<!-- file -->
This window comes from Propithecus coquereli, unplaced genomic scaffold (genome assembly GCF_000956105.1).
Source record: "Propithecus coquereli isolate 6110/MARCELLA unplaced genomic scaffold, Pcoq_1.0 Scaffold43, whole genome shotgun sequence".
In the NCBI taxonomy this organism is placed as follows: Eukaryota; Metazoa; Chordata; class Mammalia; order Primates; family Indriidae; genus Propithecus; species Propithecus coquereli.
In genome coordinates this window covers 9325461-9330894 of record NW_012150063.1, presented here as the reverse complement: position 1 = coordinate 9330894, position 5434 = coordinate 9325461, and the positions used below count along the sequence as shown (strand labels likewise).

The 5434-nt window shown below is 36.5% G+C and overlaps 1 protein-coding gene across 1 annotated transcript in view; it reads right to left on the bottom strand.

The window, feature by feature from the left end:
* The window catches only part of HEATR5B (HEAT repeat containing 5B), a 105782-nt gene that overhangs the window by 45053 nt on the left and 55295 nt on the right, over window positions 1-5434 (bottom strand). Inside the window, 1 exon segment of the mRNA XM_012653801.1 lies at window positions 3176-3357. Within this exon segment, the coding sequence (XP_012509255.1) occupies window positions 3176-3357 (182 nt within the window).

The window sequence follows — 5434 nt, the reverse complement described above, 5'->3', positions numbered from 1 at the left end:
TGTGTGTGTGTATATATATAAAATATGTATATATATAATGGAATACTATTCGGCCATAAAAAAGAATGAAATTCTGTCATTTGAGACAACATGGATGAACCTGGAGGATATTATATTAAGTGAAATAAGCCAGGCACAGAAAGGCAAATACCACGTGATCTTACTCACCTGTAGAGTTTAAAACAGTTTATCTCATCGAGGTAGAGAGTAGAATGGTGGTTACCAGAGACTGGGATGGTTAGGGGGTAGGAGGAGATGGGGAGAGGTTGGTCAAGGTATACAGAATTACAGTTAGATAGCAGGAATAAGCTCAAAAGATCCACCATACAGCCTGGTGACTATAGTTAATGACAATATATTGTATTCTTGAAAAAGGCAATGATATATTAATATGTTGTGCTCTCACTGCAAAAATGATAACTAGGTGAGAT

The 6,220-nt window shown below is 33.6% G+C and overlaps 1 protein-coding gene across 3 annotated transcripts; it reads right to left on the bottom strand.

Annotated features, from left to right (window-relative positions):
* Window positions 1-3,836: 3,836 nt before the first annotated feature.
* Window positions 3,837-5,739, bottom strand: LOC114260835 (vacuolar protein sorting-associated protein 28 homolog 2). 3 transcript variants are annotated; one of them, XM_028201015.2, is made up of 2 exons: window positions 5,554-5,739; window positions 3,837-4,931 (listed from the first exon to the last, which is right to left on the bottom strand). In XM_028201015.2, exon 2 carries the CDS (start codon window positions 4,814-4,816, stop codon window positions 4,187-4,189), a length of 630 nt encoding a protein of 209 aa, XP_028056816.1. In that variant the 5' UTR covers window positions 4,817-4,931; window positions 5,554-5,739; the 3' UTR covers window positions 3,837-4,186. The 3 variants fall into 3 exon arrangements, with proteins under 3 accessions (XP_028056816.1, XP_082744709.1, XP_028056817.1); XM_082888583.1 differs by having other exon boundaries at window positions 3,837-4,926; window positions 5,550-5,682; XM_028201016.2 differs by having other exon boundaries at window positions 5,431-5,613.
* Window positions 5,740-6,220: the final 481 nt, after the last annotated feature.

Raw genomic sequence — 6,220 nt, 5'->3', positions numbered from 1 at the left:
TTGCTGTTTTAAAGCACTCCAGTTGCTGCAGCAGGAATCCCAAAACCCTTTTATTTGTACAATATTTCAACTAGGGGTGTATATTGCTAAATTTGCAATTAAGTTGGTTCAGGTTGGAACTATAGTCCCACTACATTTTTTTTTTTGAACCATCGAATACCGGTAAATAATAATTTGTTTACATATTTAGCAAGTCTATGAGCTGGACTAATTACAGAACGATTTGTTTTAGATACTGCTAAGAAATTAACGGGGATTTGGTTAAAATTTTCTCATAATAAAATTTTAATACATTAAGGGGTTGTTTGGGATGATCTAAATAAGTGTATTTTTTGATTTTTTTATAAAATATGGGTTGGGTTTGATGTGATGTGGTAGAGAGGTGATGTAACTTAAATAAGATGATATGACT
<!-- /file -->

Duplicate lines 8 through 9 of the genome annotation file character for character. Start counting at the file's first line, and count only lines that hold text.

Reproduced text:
The window sequence follows — 5434 nt, the reverse complement described above, 5'->3', positions numbered from 1 at the left end:
TGTGTGTGTGTATATATATAAAATATGTATATATATAATGGAATACTATTCGGCCATAAAAAAGAATGAAATTCTGTCATTTGAGACAACATGGATGAACCTGGAGGATATTATATTAAGTGAAATAAGCCAGGCACAGAAAGGCAAATACCACGTGATCTTACTCACCTGTAGAGTTTAAAACAGTTTATCTCATCGAGGTAGAGAGTAGAATGGTGGTTACCAGAGACTGGGATGGTTAGGGGGTAGGAGGAGATGGGGAGAGGTTGGTCAAGGTATACAGAATTACAGTTAGATAGCAGGAATAAGCTCAAAAGATCCACCATACAGCCTGGTGACTATAGTTAATGACAATATATTGTATTCTTGAAAAAGGCAATGATATATTAATATGTTGTGCTCTCACTGCAAAAATGATAACTAGGTGAGAT